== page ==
Who Owns Whom

wholesale retail food industry angola

The Wholesale and Retail of Food Industry in Angola 2020

Duncan Bekker | Angola | 31 January 2020

The Wholesale and Retail of Food Industry in Angola 2015

Ingi Salgado | Angola | 27 April 2015

Enquire about this report

Report Coverage

This report on the wholesale and retail of food in Angola includes information on the state and size of the industry and various factors that influence it including the currency, commodity prices and the state of imports. There are profiles of 10 companies including Nosso Super, which is owned by the Angolan government but privately managed, South Africa’s Shoprite and the Swiss Webcor Group, which operates import and distribution company Angoalissar and a smaller supermarket. Others include Zahara, which owns the Kero brand and Contidis, which owns Candando.

Introduction

This report focuses on the wholesale and retail of food in Angola, one of Africa’s key long-term consumer markets. The sector contributes over 18% to GDP and, including the large informal market, creates over 1.7 million jobs. Before the decline in world oil prices, Angola enjoyed sustained double-digit growth and ongoing investment in formal retail capacity from players looking to secure a first-mover advantage in an immature industry. Expansion has slowed since 2016 as economic headwinds and inflation have weighed on consumer spending. There have nevertheless been a number of significant investments into supermarkets and food manufacturing capacity.

Strengths

• A small but very wealthy affluent class in key cities such as Luanda.
• Angolan agriculture has the potential to be very productive.
• Formal market concentration is low.
• Government committed to diversification of the economy.
• Growing population and emerging middle class present food retailers with a dynamic consumer base.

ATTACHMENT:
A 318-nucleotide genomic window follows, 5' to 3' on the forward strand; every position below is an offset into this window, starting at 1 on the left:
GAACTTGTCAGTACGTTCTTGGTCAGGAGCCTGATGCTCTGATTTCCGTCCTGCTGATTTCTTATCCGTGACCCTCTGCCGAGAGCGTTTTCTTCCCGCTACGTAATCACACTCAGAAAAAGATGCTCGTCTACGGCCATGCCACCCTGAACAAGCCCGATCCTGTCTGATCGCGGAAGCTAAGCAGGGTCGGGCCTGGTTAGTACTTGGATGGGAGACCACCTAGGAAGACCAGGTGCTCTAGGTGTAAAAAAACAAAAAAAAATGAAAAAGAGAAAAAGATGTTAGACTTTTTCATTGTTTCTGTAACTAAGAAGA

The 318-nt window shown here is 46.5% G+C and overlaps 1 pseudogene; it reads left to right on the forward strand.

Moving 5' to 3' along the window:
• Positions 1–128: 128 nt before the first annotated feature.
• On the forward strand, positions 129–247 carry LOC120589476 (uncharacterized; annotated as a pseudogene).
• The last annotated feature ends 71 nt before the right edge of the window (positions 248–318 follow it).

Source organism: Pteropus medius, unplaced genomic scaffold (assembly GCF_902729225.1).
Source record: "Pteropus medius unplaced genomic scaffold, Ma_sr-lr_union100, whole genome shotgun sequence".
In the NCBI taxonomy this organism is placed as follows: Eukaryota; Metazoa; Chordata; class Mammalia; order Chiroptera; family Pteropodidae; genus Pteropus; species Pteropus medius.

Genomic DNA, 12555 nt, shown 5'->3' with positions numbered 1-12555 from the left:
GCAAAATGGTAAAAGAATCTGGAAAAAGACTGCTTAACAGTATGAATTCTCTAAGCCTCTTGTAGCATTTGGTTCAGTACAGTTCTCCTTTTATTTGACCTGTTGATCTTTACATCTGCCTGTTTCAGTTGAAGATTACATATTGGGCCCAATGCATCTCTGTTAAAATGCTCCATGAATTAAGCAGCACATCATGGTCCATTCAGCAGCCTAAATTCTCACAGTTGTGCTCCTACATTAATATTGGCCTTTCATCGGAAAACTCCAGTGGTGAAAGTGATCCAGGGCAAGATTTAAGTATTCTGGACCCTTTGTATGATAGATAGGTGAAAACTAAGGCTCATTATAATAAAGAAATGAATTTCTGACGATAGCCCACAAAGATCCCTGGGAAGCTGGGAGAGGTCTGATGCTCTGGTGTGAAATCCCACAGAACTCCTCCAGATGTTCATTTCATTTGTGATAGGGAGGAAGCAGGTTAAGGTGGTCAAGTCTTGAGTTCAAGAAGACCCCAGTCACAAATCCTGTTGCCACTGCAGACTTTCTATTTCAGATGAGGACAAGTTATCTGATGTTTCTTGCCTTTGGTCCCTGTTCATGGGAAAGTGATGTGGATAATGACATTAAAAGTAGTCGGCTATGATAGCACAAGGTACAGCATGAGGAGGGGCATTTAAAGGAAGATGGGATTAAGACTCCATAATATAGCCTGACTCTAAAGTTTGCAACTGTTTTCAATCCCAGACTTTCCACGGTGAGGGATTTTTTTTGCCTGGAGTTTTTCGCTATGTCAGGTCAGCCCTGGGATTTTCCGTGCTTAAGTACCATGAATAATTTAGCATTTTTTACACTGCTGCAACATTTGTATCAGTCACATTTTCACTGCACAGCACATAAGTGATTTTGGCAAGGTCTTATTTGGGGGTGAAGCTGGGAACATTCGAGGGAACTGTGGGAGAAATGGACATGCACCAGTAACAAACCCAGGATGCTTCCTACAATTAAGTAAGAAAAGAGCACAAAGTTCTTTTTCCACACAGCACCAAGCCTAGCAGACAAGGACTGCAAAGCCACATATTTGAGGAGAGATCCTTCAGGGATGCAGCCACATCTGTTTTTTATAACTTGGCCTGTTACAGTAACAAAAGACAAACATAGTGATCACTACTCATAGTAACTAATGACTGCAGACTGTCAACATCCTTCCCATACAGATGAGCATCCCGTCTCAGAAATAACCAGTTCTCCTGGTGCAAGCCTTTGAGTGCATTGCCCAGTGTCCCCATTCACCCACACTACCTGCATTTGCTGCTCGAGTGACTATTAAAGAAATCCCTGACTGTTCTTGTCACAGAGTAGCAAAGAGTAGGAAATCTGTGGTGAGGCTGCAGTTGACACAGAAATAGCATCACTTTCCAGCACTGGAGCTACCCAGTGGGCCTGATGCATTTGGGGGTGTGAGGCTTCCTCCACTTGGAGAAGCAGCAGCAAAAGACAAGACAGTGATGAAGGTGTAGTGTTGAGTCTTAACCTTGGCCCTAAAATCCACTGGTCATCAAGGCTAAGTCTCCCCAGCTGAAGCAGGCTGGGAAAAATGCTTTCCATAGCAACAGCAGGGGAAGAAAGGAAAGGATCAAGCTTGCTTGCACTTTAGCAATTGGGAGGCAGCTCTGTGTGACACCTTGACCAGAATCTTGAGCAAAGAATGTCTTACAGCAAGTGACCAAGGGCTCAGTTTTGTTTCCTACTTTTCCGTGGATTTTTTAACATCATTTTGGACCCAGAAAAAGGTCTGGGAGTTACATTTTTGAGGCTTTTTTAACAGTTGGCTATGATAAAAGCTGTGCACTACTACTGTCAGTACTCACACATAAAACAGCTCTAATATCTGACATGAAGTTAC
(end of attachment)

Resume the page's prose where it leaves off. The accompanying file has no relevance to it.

• Large retailers already have a substantial footprint in urban areas from which to expand.

Weaknesses

• Foreign currency shortages.
• High levels of informal and subsistence farming.
• High levels of poverty and inequality mean that the average Angolan has little purchasing power.
• Oil-dependent economy vulnerable to commodity price shocks.
• Perceptions of corruption.
• Poor quality trade infrastructure.
• Relatively unfriendly business regulations (although showing improvement).
• Shortage of skills.
• Very little local food manufacturing capacity.
• Very reliant on food imports.

Opportunities

• Emerging middle-class will drive demand for formal retail and shopping malls.
• Government support programmes and increasing investment in downstream agriculture and food manufacturing.
• Heavy government investment in infrastructure development.
• Liberalisation of investment, labour, and competition regulations creating more attractive conditions for new entrants.
• Market immaturity may provide early investors with a first-mover advantage as the retail sector grows.
• Possibility of replacing imports with locally procured foods.
• The expansion of e-commerce as internet penetration rises.

Threats

• Consumers slow to shift their shopping to formal channels.
• Import restrictions and tariffs as part of government strategy to support local producers.
• Low growth and high inflation may continue to undermine potential consumer spending.
• Ongoing depreciation of the local currency.